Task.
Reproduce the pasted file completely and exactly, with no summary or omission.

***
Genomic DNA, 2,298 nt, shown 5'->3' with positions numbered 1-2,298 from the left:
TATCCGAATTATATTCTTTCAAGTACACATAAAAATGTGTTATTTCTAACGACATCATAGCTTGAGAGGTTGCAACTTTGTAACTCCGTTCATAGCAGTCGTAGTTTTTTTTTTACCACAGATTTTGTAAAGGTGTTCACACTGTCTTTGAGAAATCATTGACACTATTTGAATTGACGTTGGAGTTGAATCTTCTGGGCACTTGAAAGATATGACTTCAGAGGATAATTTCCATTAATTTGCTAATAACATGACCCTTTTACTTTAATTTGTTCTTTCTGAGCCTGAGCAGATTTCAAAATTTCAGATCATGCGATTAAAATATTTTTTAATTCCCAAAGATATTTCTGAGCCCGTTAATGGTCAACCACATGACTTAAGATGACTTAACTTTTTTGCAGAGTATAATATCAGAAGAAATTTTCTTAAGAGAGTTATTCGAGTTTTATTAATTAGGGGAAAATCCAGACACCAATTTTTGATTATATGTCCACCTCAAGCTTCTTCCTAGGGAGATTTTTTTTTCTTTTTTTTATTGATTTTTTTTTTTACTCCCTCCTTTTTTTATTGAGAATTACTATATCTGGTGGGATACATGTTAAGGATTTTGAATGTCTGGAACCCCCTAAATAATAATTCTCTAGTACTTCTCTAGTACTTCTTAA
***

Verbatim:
Genomic DNA, 2,298 nt, shown 5'->3' with positions numbered 1-2,298 from the left:
TATCCGAATTATATTCTTTCAAGTACACATAAAAATGTGTTATTTCTAACGACATCATAGCTTGAGAGGTTGCAACTTTGTAACTCCGTTCATAGCAGTCGTAGTTTTTTTTTTACCACAGATTTTGTAAAGGTGTTCACACTGTCTTTGAGAAATCATTGACACTATTTGAATTGACGTTGGAGTTGAATCTTCTGGGCACTTGAAAGATATGACTTCAGAGGATAATTTCCATTAATTTGCTAATAACATGACCCTTTTACTTTAATTTGTTCTTTCTGAGCCTGAGCAGATTTCAAAATTTCAGATCATGCGATTAAAATATTTTTTAATTCCCAAAGATATTTCTGAGCCCGTTAATGGTCAACCACATGACTTAAGATGACTTAACTTTTTTGCAGAGTATAATATCAGAAGAAATTTTCTTAAGAGAGTTATTCGAGTTTTATTAATTAGGGGAAAATCCAGACACCAATTTTTGATTATATGTCCACCTCAAGCTTCTTCCTAGGGAGATTTTTTTTTCTTTTTTTTATTGATTTTTTTTTTTACTCCCTCCTTTTTTTATTGAGAATTACTATATCTGGTGGGATACATGTTAAGGATTTTGAATGTCTGGAACCCCCTAAATAATAATTCTCTAGTACTTCTCTAGTACTTCTTAA